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I use the Categories widget on my sidebar(s) and I would like to display a Font Awesome icon next to each category listed in the widget. The icon would be the same for all categories, for now, but I would like to give each category it's own unique icon in the future.

I would like to modify the Categories widget using code in my functions.php file to add the icon by inserting markup like <i class="fa fa-chevron-right"></i> into category's link/anchor element after the category's title. I could accomplish this via CSS, but in doing so I lose the ability to programmatically determine which icon to display, along with the flexibility for other improvements/changes that I may wish to make in the future.


Basically, I wish to achieve this effect:

Cat 1          >

Cat 2          >

Cat 3          >

(The greater-than symbol '>' represents the icon placement relative to the category title)


I have Font Awesome enqueued in the functions.php file using the wp_enqueue_scripts hook as follows, and it loads and displays the icons perfectly. Note that I do not use any Font Awesome plugin built for WordPress.

/* Enqueue Scripts
-----------------------------------------------------------------*/
add_action( 'wp_enqueue_scripts', 'essentials_enqueue_scripts' );
function essentials_enqueue_scripts() {
    /* jQuery */
    wp_enqueue_script('jquery');
    wp_enqueue_script( 'jquery_ui', "http" . ($_SERVER['SERVER_PORT'] == 443 ? "s" : "") . "://ajax.googleapis.com/ajax/libs/jqueryui/2.0.3/jquery-ui.min.js", false, null);
    wp_enqueue_script( 'waypoints', get_template_directory_uri() . '/js/waypoints.min.js');
    wp_enqueue_script( 'essentials_main', get_template_directory_uri() . '/js/essentials_main.js', array(), '1.0.0', true );
    wp_enqueue_script( 'essentials_show_stuff', get_template_directory_uri() . '/js/essentials_show_stuff.js', array(), '1.0.0', true );
    /* Google Fonts */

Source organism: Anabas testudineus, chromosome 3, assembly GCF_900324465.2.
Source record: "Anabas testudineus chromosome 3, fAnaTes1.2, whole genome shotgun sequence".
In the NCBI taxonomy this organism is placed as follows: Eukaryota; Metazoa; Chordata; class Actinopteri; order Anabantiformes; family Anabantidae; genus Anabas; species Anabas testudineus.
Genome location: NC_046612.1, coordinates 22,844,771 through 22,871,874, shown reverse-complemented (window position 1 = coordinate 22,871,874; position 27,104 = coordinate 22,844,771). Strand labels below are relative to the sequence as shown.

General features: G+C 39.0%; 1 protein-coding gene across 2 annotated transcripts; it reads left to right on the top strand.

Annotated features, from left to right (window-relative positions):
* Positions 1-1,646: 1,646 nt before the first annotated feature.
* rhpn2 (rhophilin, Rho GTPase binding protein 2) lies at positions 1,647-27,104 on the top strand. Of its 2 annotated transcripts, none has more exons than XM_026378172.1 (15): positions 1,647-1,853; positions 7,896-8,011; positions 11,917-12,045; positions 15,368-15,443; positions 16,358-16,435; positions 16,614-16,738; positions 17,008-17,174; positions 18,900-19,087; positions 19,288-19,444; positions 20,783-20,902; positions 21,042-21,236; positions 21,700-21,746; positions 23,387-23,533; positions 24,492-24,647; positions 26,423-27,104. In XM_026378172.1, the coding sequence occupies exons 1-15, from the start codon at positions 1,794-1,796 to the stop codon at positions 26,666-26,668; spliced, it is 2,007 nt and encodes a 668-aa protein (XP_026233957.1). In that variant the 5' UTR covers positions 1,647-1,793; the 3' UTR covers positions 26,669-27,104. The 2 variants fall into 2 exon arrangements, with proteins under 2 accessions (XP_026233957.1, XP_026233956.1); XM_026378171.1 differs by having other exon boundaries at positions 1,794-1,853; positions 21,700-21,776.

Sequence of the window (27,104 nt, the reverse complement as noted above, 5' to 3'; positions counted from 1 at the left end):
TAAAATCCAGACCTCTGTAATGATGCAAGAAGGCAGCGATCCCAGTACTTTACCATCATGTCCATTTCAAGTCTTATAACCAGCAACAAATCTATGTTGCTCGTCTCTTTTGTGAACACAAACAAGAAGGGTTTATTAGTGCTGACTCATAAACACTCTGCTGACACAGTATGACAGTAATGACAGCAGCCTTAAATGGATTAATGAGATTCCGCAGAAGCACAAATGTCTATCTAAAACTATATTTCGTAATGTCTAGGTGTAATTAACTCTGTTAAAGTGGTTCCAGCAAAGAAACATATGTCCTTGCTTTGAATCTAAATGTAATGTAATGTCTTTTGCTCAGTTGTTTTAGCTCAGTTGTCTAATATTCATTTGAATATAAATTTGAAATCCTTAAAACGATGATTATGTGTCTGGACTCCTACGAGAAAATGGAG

wp_register_style('GoogleFonts','http://fonts.googleapis.com/css?family=Open+Sans:300,400,600,700,800|Bad+Script');
    wp_enqueue_style( 'GoogleFonts');
    /* Font Awesome Fonts */
    wp_register_style('Font Awesome','//netdna.bootstrapcdn.com/font-awesome/4.0.3/css/font-awesome.css');
    wp_enqueue_style( 'Font Awesome'); 
}

Despite my best research efforts, I was unable to find a solution to modify the categories widget.

share|improve this question
1  
Please clarify your question to explain how it is WordPress-specific, rather than merely CSS. Also, please edit your question to include what you have done/tried so far. How are you including/enqueueing the FontAwesome font? –  Chip Bennett Jan 4 at 14:05
1  
"This is WordPress specific due to me wanting to customize WordPress categories via the FUNCTIONS.PHP file" - given that the ultimate solution is still entirely CSS, the question still isn't WordPress specific. It merely happens in the context of WordPress. Your limitation of wanting a function to pop into functions.php, which excludes the most plausible answers, also makes this question too localized. Perhaps if you edited the question to focus on how to enqueue custom CSS, it would be on-topic for WPSE? –  Chip Bennett Jan 6 at 21:04
1  
The CSS content attribute isn't a background image, it's content. And a CSS solution is the best way to implement - even if you want to expose end-user options. What I'm trying to help you see is that your unnecessary and arbitrary constraints are making the problem unnecessarily difficult. –  Chip Bennett Jan 7 at 0:53
1  
"I do not really wish to have to put 25 lines of code into my CSS to display the different icons." - the real problem with this is that it makes your question too localized, because you restrict the best and most obvious solution: CSS. I simply can't fathom why 25 lines of CSS is less-desirable than multiple filters, and 50 lines of PHP string-replacement. –  Chip Bennett Jan 7 at 14:54